Steve Jobs has kind of always been known as both a genius and a, well, an asshole. A genius for being able to help coax the people around him into bringing some of the most sector changing tech products to market such as the Macintosh, iPod, and iPhone, and an asshole for the way in which he rode them in order to get them to reach those heights of achievement. Then there was that “little” thing about the adopted Jobs himself turning around and trying to deny paternity of his own daughter Lisa, even after a paternity test proved he was and a court ruled he must pay child support, of which the multimillionaire paid the bare minimum of a few hundred dollars a month.
In this dramatic biopic, director Danny Boyle, in rare, tempered form, directs from a brilliant Aaron Sorkin (The West Wing) screenplay that tracks the story of Jobs across 14 years through a series of backstage confrontations that take place right before major Apple product launches. The first is right before the unveiling of the company’s seminal product the Macintosh in 1984 when his ex-girlfriend Chrisann Brennan (Katherine Waterston, Inherent Vice) demands Jobs (played by Michael Fassbender, 12 Years a Slave) acknowledge his daughter Lisa and pay more in child support. The second, coming in 1988 after Jobs has already been ousted from Apple, comes right before Jobs is about to unveil his NeXT cube, the super-expensive computer meant to directly compete with Apple in the education space. Jobs’ former friend and the CEO of Apple, John Sculley (Jeff Daniels, The Martian) arrives to flesh out the details of how exactly Jobs was voted out of the company by its board and why people believe Sculley fired him. The last major confrontation arrives in the form of Apple co-founder Steve Wozniak (played smartly by Seth Rogen, The Night Before) who demands that Jobs acknowledge the Apple II team as he introduces what will go on to be the first in a line of company saving products, the Bondi Blue iMac.
While Steve Jobs the film certainly walks a fine line between biography and fiction, its nearly epic feel is riveting and is helped by the marvelous production and on point, taught direction skills of Danny Boyle. Fassbender may not necessarily evoke the real Steve Jobs on first glance, but my film’s end, he is wholly inhabiting the body of Jobs, both in his perpetually arrogant and distasteful personality, and his slender, black mock turtle neck style.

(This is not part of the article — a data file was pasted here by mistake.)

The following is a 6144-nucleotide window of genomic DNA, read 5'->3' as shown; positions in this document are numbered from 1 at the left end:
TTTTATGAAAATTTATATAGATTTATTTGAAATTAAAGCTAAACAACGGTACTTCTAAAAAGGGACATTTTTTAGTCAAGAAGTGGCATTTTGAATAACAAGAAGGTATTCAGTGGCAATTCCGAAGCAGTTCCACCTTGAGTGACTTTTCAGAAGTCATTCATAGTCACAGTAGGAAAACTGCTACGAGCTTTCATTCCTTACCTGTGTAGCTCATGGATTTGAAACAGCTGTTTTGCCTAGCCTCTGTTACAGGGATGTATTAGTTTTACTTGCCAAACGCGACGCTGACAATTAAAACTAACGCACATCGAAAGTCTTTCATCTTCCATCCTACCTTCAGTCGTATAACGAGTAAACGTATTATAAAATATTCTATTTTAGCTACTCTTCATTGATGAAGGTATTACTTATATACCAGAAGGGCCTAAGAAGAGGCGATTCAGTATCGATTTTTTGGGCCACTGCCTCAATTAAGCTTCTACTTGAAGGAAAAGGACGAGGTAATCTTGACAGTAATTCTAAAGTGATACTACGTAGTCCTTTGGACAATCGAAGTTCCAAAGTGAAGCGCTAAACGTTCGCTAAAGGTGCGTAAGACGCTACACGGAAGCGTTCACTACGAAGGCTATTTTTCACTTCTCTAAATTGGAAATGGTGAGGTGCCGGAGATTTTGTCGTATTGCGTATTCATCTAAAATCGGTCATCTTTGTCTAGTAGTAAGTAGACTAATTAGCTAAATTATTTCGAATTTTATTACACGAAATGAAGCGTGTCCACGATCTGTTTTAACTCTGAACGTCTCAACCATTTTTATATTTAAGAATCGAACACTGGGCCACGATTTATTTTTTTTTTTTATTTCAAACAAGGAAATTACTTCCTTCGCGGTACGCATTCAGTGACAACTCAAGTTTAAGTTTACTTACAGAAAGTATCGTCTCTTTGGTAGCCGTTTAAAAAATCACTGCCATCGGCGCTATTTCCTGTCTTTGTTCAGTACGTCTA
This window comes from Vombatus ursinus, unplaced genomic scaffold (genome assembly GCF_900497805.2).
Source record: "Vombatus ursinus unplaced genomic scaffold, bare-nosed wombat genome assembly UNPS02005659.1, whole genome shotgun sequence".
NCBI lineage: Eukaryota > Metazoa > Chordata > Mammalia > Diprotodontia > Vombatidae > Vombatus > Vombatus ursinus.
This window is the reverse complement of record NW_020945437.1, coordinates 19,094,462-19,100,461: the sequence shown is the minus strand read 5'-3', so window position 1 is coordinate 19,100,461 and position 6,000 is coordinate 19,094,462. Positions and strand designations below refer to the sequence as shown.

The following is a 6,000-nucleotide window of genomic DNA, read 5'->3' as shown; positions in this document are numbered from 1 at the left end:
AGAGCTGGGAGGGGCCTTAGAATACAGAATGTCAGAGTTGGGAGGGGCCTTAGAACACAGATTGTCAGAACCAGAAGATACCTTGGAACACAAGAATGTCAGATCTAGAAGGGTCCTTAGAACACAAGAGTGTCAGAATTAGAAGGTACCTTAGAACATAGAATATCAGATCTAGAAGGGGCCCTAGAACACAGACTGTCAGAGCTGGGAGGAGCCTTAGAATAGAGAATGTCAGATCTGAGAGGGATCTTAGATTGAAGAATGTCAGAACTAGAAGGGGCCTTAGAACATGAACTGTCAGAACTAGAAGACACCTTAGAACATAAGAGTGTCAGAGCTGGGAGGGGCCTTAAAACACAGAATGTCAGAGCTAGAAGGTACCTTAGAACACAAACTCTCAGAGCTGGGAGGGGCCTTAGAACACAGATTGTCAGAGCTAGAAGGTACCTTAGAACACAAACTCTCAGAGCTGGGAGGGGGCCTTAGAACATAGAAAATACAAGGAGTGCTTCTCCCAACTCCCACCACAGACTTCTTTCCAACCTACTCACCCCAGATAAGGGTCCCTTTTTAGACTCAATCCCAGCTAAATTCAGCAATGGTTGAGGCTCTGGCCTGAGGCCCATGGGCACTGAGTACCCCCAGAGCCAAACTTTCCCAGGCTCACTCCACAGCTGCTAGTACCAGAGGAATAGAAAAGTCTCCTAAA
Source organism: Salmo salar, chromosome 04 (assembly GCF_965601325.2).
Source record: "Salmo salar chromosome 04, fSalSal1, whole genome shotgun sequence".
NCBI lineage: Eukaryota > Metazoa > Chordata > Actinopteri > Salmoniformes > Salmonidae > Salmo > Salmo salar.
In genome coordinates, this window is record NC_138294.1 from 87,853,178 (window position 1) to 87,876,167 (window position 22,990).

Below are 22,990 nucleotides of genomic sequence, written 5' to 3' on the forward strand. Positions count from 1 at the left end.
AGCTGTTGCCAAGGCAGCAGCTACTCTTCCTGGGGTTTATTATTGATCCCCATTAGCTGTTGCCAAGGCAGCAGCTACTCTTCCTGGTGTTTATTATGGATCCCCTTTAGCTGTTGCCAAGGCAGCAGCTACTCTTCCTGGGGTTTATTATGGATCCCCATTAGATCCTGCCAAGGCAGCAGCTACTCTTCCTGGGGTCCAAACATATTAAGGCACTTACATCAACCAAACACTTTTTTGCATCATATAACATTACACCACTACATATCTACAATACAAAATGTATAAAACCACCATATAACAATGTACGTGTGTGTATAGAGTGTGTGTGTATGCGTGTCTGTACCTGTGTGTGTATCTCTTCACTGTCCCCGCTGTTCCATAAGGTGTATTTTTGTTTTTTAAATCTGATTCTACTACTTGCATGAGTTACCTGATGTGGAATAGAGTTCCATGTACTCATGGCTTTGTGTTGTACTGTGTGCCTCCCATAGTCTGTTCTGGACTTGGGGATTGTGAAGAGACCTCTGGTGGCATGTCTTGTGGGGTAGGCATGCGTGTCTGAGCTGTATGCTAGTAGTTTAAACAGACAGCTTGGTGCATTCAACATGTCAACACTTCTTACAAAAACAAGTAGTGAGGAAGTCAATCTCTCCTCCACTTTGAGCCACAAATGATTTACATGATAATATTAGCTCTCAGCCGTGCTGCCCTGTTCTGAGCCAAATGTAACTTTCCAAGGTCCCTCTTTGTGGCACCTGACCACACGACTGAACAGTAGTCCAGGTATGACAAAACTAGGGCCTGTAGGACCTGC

Even more noteworthy, however, are the supporting performances that help to inhabit the spaces around Fassbender. Kate Winslet (Insurgent) is magnificent in her role as Jobs’ overworked personal assistant Joanna Hoffman, Jeff Daniels is believable John Sculley, a man both in over his head and devious enough to out maneuver Jobs, and Rogen has just the right amount of affability and seriousness to go toe to toe with Fassbender as the friendly yet put upon sidekick who was the technical brains, Wozniak, behind the genius that was Steve Jobs.
Universal delivers a beautiful transfer of Steve Jobs on Blu-ray. Originally shot digitally on the Arri Alexa XT and Red Epic Dragon with certain scenes shot on Super 16 and Super 35 to give the film that authentic, vintage look, presumably, this disc looks superlative, with clean and crisp details, nuanced shadows and no noise, banding, or compression errors.
Subtlety is the description for this English DTS-HD Master Audio 5.1 soundtrack, as one might expect for such a dialogue-driven film. The surround channels carry a very low level amount of atmospherics while the front three channels get most of the attention from the sound engineers, with strong stereo imaging. Although this mix doesn’t dazzle with lots of sound effects, big low end and things spinning around the room, it is effective for this film.
While the double dose of excellent filmmaker and writer audio commentaries are much welcomed, outside of the also informative just under 45-minute making of documentary, the extras are underwhelming on disc. No interviews with Woz, no documentaries on Apple, no archival footage of the era to show us the real personalities from this film, just this making of and two commentaries.
- iTunes Digital HD Digital Copy & UltraViolet Digital Copy
- Inside Jobs: The Making of Steve Jobs (1.78:1; 1080p/24; 00:44:11)
- Feature Commentary with Director Danny Boyle
- Feature Commentary with Writer Aaron Sorkin and Editor Elliot Graham
The Final Assessment
Danny Boyle keeps his tendency toward the sometimes bizarre and surreal at a minimum in this taut biopic that tracks the rise fall and rise again of Steve Jobs, co-founder of tech giant Apple. It’s a sleek character study with strong performances from Michael Fassbender and Kate Winslet, even as it still fails to really uncover the essence of what made Steve Jobs, Steve Jobs.
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